diagram of what each stitch type will look like and how they will appear in the cowl

Creating an Elongated stitch

Insert your working needle into the stitch knit wise, wrap the working yarn around the working needle twice, then pull the wrapped yarn through the stitch as you would in a normal knit stitch. This will result in two loops for that stitch instead of one. The extra wrap/loop is creating some slack in the yarn that will be released when you work it on the next row.

Working an Elongated stitch

How you work an enlongated stitch is key to achieving the effect. When you get to an elongated stitch you will see the yarn wrapped around the needle rather than just looped over like a normal stitch. Pick up the first loop with your working yarn, work it as the pattern indicates, but when you pull the yarn through the stitch you need to pull the extra loop off the needle as well. You are releasing the slack you created by doing the double wrap when you created the stitch, making that loop extra big.

It is important that it is worked as one to get the elongated loop.

  • Do NOT knit each loop separately. This would create extra stitches and you would not get the big elongated loop.
  • Do NOT knit the two loops together. This would keep the loop from being large and elongated.

 

The pattern is actually quite simple once you get a handle on the elongated stitch. You really just need to remember to release the elongated stitch each time you come to one. Now that I have explained the elongated stitch to death, on to the actual pattern!

 

Materials:

  • 300-400 yards of worsted weight yarn. (I used Berocco Vintage yarn)
  • Size 6 US (4mm) circular needles. (Straight needles can be used if you are making the knit flat vertical stretch version of the cowl.)

Option 1: Knit Flat/Vertical Stretch

Cast on 84 stitches using a stretchy cast on technique. This will be 8 repeats of the ribbed pattern. NOTE: If you want to make it wider/more narrow make sure your total number of stitches of a multiple of 6!

OPTIONAL SEAMLESS JOIN: For a concealed seam on the cowl cast on using a provisional cast on method. This will allow you to seam the two sides together using kitchener.

Row 1,3,5 : *(ek6, p6), repeating * 7 times

Row 2,4,6 : *(k6, ep6), repeating * 7 times

Row 7,9,11 : *(k6, ep6), repeating * 7 times

Row 8,10,12 : *(ek6, p6), repeating * 7 times

Repeat rows 1-12 until it reaches the desired length. In the pattern example 20 repeats were done.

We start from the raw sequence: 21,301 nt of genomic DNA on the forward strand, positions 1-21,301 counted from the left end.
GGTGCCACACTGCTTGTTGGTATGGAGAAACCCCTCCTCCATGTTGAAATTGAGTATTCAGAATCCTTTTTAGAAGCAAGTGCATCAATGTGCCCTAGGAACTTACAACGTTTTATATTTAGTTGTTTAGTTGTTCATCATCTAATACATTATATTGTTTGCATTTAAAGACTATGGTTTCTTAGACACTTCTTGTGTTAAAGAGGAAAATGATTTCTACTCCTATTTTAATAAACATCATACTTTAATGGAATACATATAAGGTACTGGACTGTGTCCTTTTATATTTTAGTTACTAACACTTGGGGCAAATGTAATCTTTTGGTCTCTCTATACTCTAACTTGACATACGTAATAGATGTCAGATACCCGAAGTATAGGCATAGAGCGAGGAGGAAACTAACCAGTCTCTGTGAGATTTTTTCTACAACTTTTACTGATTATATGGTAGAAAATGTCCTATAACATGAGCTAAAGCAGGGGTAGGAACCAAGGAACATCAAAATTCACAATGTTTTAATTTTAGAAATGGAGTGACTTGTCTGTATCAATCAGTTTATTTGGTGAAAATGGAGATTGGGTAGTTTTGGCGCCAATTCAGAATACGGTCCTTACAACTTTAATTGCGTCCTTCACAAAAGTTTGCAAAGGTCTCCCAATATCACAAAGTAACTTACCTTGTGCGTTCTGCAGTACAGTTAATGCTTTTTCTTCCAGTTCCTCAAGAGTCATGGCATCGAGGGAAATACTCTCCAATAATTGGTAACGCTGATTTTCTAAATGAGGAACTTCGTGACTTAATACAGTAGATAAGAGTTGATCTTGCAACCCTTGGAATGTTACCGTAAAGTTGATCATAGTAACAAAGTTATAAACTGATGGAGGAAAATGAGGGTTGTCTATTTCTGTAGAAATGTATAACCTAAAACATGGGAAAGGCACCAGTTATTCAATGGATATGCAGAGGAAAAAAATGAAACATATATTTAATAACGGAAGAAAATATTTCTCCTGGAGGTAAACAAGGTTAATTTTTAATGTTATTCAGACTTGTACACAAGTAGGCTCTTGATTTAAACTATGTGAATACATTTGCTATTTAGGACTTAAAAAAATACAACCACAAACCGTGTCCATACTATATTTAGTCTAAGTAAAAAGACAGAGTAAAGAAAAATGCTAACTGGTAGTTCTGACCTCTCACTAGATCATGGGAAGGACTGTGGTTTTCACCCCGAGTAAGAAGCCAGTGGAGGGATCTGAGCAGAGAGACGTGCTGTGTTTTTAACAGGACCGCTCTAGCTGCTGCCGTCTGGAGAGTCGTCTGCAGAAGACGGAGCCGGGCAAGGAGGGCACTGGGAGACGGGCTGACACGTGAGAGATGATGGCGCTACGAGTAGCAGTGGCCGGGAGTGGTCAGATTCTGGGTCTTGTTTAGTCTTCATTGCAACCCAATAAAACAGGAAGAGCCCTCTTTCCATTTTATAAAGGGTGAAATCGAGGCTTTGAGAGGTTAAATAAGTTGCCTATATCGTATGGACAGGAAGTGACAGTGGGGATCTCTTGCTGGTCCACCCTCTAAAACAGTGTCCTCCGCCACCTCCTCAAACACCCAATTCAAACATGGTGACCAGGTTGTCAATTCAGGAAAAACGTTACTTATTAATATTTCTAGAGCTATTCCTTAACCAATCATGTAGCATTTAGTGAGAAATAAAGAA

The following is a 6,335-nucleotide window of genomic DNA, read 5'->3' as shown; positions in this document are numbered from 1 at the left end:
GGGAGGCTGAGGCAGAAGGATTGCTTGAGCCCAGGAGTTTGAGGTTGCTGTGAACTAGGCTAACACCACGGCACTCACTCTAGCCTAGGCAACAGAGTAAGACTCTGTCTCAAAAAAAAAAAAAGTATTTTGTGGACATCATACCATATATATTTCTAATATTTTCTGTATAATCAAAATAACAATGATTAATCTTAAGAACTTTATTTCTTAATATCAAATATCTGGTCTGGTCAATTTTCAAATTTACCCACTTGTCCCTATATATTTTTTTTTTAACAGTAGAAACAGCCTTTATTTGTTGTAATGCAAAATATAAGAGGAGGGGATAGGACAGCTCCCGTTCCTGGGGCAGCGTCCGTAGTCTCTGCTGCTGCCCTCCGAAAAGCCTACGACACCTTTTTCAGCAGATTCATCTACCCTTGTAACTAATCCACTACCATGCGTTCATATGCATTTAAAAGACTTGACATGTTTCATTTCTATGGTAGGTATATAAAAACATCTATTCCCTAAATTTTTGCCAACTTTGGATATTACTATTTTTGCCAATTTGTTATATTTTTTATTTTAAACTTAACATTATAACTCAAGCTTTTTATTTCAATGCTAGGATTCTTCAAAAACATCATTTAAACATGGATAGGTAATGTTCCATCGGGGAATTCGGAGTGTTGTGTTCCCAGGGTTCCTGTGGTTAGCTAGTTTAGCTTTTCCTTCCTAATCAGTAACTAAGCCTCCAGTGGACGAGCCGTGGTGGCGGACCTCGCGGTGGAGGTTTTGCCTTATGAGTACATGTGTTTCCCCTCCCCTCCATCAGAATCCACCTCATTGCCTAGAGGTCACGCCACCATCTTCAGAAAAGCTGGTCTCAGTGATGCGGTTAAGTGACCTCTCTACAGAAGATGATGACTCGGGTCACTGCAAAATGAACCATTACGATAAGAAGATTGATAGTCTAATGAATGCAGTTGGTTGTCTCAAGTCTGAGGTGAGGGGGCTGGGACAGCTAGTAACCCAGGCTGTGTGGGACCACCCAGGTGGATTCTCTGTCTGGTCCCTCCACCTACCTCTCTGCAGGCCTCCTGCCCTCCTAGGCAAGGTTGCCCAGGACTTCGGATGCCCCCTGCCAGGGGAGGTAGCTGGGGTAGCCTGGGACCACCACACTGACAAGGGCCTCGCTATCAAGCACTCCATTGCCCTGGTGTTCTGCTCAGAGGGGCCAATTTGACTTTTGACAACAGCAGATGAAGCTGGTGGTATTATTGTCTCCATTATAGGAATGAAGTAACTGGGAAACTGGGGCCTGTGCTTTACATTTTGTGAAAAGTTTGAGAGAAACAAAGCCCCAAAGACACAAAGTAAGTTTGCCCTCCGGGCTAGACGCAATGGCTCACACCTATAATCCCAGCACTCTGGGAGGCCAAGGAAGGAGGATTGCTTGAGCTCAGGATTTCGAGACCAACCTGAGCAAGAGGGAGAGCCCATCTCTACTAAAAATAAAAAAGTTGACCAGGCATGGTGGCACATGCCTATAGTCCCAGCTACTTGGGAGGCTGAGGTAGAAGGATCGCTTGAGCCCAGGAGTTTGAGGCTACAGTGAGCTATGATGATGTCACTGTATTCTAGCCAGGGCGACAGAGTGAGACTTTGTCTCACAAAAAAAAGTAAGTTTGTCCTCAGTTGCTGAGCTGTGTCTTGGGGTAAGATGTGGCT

Cast off using a stretchy cast off technique, then join the two sides together using the technique of your choice. For best results complete the seam in such a way that allows for some stretch.

 

OPTIONAL SEAMLESS JOIN: Instead of casting off pick up the stitches from the provisional cast on edge and connect the two sides of the cowl using kitchener stitch. In order to do this and have it be truly seamless you need to be able to do a kitchener stitch for both knit and purl stitches.

 

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Option 2: Knit on the round/Horizontal Stretch

Cast on 252 stitches on circular needles. Join on the round.

Row 1-6: *(ek6, p6), repeating * 21 times

Row 7-12 : *(k6, ep6), repeating * 21 times

Repeat rows 1-12 until cowl is desired length.

Cast off using stretchy cast of technique.


You can download a PDF version of this pattern by clicking HERE.


COMING SOON: Squashy Cowl Pattern

085.JPGLast spring on the Ravelry forums I saw a post describing a stitch I hadn’t seen before. It looks sort of like ribbed bubble wrap, and it is so squashy and stretchy and lovely I immediately dug through my stash to find an appropriate yarn for a project in that stitch. The end result is my Squashy Cowl. Warm, stretchy, comfortable, squashy. Not too hard to do, easily modifiable to your tastes. When I knit mine I didn’t have much of a plan, and if I did it over I would do a provisional cast on so that I could do an invisible seam, but the visible seam in mine isn’t the end of the world. Plus, my visible seam was a hell of a lot easier and faster to do than kitchener.

 

The stitch itself that makes the “bubbles” isn’t hard but takes some explaining. Well worth the effort of learning it because it really is a fantastic end result. As a testament to how great it is, I wear this cowl all the time despite absolutely loathing the colour of the yarn I used. It was repurposed yarn from a frogged project and I’m glad that it went to good use but ugh…what the hell was I thinking buying that beige yarn in the first place?! I hate beige.

 

This pattern will be FREE.

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THE PATTERN IS NOW AVAILABLE!